Vishing: This is another common online banking fraud where cybercriminals use voice calls to deceive victims into sharing personal information. The fraudster usually represents himself or herself as an executive from a bank and asks the victim to provide confidential information over the phone.
SIM swap: It is a type of e-banking fraud where cybercriminals trick a victim’s mobile service provider into transferring the victim’s mobile phone number to a SIM card in their possession. Once they have control of the phone number, they can use it to bypass the two-factor authentication measures. Through this, they gain unauthorised access to the victim’s online banking accounts.
Fake apps: Fake applications are malicious application copies that are designed in a way that they mimic legitimate banking apps. These deceive users into providing personal information. They are often downloaded from unofficial app stores or websites. In most cases, they contain malware or other malicious software.
How to prevent cybercrime
Being aware and careful is necessary to avoid Internet banking fraud. As a safety measure, one should take the following precautions:
Use strong passwords: Create strong and unique passwords for online banking accounts. Avoid using easily guessable passwords like birthdates or name-surname combinations and update them regularly.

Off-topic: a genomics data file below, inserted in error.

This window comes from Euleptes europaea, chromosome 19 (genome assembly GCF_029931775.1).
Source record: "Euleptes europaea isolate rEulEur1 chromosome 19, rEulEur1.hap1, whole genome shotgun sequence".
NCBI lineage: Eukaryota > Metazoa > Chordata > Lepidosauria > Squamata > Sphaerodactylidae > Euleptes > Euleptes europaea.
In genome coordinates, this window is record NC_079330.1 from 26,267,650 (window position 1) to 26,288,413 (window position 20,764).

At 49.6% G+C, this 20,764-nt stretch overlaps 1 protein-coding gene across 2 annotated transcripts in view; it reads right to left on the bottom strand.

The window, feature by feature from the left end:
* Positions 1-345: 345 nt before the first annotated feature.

Two-factor authentication: Two-factor authentication adds an extra layer of security to online banking accounts. It typically involves using something one knows (such as a password) and a fingerprint or an OTP to verify their identity.
Be cautious with emails/links: One should be cautious with emails, especially those asking for personal information or urging one to click on suspicious links. One should always verify the authenticity of emails and links before providing any confidential information and avoid clicking on links or downloading attachments from unknown sources.
Keep software updated: Always keep your computer, mobile device and all software, including antivirus and anti-malware programmes, up to date with the latest security patches. This helps to protect against known vulnerabilities that cybercriminals may exploit.
Be wary of public WiFi: Avoid conducting online banking transactions on public WiFi networks, as these may not be secure and can be easily intercepted by hackers.
Check bank statements: One should check and review bank statements and transactions regularly. Report to the bank immediately if there is any suspicious activity.
Unsolicited calls: One should be sceptical of unsolicited phone calls or messages asking for personal/banking information. Legitimate financial institutions will never ask for confidential information over the phone or through messages.
What to do if fraud happens
If you see a fraudulent transaction in your account, you can limit your loss by notifying your bank immediately. For more details, give a missed call on 14440.
When you notify the bank, remember to take acknowledgement from your bank. The bank has to resolve your complaint within 90 days from the date of receipt.
If the transaction has happened because of your negligence, that is because of sharing your password, PIN, OTP, etc, you will have to bear the loss till you report it to your bank.
If the fraudulent transactions continue even after you have informed the bank, your bank will have to reimburse those amounts.
If you delay the reporting, your loss will increase and it will be decided based on the RBI guidelines and the policy approved by your bank’s board.